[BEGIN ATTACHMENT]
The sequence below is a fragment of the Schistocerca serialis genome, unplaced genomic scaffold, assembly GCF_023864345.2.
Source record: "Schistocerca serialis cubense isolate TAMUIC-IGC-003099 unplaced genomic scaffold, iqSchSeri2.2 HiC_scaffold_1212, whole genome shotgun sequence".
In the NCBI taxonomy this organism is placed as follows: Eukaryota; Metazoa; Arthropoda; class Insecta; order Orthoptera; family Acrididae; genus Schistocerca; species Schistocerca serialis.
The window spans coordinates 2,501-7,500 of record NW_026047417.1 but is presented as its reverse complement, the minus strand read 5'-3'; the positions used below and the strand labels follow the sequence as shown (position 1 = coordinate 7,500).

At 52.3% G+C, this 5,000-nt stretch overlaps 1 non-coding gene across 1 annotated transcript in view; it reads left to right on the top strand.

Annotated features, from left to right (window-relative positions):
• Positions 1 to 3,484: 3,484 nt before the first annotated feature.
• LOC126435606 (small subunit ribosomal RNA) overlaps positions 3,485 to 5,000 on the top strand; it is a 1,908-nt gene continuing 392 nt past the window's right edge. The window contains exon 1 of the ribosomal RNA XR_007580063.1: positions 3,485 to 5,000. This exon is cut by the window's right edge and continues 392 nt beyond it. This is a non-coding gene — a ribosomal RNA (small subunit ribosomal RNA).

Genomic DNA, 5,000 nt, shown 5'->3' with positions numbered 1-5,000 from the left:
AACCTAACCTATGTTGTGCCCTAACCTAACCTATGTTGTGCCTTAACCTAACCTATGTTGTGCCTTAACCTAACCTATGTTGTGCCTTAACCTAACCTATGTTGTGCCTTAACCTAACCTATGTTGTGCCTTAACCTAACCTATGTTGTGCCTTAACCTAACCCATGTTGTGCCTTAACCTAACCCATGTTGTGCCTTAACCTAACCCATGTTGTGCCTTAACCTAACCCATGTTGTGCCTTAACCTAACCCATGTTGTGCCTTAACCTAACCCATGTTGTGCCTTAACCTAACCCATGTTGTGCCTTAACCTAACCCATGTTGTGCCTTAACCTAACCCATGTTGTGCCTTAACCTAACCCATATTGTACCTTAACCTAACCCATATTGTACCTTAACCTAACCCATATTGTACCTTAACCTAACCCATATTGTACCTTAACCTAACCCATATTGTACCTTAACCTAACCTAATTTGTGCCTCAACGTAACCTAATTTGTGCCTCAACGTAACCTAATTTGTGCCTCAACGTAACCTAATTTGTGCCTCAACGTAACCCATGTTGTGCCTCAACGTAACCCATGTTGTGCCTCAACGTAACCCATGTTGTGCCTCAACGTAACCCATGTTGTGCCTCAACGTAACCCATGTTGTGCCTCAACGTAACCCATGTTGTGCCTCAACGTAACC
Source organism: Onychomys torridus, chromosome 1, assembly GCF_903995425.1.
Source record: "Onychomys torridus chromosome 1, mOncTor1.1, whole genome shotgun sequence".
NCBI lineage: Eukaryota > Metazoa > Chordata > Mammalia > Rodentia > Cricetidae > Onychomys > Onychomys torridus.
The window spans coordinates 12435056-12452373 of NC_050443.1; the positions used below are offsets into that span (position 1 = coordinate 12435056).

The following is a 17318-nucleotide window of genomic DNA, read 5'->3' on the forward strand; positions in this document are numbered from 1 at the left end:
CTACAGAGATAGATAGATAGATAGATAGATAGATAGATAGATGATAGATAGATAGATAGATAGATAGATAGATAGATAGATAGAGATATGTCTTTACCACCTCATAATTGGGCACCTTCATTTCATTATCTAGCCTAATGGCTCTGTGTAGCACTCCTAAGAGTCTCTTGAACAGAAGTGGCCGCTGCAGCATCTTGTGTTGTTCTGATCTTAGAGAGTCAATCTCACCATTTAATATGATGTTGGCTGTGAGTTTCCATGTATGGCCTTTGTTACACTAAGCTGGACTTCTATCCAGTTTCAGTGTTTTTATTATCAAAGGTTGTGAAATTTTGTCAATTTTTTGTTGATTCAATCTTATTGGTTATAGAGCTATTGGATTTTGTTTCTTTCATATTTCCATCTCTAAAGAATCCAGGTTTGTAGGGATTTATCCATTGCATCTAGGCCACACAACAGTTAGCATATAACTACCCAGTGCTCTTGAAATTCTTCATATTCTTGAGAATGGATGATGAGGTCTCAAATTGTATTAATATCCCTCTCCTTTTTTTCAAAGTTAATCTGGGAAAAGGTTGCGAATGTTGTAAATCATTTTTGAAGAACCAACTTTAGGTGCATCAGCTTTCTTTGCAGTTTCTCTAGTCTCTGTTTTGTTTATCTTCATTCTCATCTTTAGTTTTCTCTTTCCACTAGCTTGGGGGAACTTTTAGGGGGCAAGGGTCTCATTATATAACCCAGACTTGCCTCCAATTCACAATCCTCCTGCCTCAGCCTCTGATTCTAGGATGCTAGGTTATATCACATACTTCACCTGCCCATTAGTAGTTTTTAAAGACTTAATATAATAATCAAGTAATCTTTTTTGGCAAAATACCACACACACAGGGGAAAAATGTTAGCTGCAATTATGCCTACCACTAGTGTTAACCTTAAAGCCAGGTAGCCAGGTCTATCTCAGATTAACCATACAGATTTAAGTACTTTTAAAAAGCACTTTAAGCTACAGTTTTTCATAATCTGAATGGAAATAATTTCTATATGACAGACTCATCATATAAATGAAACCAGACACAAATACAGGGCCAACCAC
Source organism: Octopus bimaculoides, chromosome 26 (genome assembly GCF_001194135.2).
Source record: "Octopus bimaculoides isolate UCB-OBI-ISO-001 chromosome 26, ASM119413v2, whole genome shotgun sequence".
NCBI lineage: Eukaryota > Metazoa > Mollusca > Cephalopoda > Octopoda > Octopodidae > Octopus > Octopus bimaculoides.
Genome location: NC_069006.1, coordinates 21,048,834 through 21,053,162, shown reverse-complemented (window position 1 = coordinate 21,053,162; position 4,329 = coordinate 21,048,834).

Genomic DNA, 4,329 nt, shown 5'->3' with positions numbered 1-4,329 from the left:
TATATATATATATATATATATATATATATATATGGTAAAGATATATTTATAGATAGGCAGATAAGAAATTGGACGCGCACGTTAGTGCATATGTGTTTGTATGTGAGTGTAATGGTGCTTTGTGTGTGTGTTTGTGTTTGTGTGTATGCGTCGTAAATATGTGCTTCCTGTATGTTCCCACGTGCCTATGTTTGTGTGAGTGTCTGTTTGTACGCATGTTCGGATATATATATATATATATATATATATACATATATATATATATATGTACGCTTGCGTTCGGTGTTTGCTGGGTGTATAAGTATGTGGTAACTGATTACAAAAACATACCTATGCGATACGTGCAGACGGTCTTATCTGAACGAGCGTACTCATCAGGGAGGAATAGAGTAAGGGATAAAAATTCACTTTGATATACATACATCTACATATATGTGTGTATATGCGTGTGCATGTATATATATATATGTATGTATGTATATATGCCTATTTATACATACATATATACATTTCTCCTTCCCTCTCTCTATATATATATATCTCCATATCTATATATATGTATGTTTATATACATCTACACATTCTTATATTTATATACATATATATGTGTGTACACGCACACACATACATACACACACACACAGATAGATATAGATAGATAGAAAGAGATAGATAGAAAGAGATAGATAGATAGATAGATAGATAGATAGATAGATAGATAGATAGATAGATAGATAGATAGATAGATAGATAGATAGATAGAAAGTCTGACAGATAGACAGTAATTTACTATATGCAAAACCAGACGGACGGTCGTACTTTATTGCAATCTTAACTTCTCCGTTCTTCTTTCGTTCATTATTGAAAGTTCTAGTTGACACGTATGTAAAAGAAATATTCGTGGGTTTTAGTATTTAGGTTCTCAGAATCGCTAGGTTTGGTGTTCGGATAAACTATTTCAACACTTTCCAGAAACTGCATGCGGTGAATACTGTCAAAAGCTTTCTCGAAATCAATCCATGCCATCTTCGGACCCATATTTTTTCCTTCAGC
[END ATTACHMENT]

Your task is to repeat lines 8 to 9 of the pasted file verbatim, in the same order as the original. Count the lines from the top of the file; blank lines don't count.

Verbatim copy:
• LOC126435606 (small subunit ribosomal RNA) overlaps positions 3,485 to 5,000 on the top strand; it is a 1,908-nt gene continuing 392 nt past the window's right edge. The window contains exon 1 of the ribosomal RNA XR_007580063.1: positions 3,485 to 5,000. This exon is cut by the window's right edge and continues 392 nt beyond it. This is a non-coding gene — a ribosomal RNA (small subunit ribosomal RNA).

Genomic DNA, 5,000 nt, shown 5'->3' with positions numbered 1-5,000 from the left: